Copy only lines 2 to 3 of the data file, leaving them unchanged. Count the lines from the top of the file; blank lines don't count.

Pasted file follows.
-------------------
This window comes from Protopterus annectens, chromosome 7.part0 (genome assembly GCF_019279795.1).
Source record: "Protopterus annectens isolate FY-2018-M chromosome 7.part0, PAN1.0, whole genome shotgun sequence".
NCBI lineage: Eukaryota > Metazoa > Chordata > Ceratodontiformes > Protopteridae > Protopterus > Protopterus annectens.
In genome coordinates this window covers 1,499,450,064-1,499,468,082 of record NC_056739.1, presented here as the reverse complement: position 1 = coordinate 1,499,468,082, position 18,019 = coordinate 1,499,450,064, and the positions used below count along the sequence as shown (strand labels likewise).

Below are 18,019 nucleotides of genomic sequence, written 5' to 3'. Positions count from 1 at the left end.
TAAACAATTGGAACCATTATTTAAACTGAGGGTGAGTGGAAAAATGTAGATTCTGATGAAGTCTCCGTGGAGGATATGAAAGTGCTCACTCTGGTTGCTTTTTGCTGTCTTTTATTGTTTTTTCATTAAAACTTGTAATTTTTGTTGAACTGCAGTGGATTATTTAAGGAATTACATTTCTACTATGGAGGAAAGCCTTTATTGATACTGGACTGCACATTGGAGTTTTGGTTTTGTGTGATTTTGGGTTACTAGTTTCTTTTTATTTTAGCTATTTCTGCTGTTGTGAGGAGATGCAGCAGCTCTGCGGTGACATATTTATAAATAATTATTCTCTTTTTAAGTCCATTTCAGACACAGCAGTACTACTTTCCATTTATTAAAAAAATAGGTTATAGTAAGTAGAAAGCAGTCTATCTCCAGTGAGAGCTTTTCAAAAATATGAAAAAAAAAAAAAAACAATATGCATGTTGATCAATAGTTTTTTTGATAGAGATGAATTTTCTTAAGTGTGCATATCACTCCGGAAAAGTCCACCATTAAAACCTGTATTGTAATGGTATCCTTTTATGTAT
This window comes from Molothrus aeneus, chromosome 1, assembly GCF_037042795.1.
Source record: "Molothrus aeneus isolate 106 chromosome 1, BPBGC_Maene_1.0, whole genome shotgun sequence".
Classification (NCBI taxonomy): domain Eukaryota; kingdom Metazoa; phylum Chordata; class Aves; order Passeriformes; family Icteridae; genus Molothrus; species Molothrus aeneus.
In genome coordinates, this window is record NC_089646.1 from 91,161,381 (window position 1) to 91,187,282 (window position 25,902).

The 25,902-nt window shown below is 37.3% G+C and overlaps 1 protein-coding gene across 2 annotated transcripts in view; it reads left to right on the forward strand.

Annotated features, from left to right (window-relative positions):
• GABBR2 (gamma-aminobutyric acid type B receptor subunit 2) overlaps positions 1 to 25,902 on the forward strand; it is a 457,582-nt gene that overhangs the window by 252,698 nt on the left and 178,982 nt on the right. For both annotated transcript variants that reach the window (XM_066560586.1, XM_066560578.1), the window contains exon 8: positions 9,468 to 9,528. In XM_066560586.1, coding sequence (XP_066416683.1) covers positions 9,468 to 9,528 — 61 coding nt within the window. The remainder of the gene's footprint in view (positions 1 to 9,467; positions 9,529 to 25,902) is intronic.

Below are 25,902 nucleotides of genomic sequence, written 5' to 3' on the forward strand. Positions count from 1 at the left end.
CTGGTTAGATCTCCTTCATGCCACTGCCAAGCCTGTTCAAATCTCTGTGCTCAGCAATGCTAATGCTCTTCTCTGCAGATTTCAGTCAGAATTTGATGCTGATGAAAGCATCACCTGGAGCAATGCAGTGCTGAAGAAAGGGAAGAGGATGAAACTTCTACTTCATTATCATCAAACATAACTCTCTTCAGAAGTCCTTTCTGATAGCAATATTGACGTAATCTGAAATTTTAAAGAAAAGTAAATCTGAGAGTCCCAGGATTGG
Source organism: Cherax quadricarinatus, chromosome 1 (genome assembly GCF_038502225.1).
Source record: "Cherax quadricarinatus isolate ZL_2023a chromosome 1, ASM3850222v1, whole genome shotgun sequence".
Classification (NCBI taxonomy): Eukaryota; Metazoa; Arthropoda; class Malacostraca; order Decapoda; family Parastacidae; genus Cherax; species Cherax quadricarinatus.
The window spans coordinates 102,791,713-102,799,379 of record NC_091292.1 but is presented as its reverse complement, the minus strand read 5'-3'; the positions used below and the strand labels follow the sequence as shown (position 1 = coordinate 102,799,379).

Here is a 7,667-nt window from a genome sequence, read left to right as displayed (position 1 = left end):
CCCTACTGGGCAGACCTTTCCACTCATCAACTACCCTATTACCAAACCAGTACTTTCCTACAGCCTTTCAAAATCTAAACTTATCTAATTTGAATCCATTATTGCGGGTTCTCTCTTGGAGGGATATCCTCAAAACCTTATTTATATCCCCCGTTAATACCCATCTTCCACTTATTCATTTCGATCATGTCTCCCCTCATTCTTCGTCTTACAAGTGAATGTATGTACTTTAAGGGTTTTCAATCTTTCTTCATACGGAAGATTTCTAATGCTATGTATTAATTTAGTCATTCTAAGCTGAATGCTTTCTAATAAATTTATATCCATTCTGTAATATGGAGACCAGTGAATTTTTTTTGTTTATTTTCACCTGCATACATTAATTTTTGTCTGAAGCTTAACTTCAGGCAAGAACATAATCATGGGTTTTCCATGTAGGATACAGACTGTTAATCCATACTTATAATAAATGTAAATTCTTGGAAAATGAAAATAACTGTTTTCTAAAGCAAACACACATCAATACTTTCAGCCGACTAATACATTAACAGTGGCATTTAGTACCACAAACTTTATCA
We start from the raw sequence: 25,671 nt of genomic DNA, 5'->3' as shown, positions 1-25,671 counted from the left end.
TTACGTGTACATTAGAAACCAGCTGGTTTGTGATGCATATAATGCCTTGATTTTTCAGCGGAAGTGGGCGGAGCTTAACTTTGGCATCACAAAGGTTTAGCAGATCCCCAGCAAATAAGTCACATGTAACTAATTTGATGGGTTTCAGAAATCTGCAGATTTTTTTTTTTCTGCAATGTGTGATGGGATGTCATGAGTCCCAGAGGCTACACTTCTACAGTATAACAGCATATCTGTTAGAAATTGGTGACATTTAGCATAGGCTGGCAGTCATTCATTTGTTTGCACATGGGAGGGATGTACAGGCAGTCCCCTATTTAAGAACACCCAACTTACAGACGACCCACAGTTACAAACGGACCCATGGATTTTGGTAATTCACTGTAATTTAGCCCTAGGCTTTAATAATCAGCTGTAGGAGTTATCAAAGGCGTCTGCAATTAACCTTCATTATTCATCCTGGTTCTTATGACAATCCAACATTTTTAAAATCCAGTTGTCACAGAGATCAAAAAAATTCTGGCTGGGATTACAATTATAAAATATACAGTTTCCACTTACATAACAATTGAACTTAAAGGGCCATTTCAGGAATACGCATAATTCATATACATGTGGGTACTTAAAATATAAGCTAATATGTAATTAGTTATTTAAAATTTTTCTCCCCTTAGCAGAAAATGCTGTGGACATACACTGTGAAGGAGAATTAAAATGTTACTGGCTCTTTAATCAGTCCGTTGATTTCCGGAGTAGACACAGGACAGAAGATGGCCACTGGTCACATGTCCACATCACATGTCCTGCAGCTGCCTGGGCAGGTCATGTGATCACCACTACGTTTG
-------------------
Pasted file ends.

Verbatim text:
Source record: "Protopterus annectens isolate FY-2018-M chromosome 7.part0, PAN1.0, whole genome shotgun sequence".
NCBI lineage: Eukaryota > Metazoa > Chordata > Ceratodontiformes > Protopteridae > Protopterus > Protopterus annectens.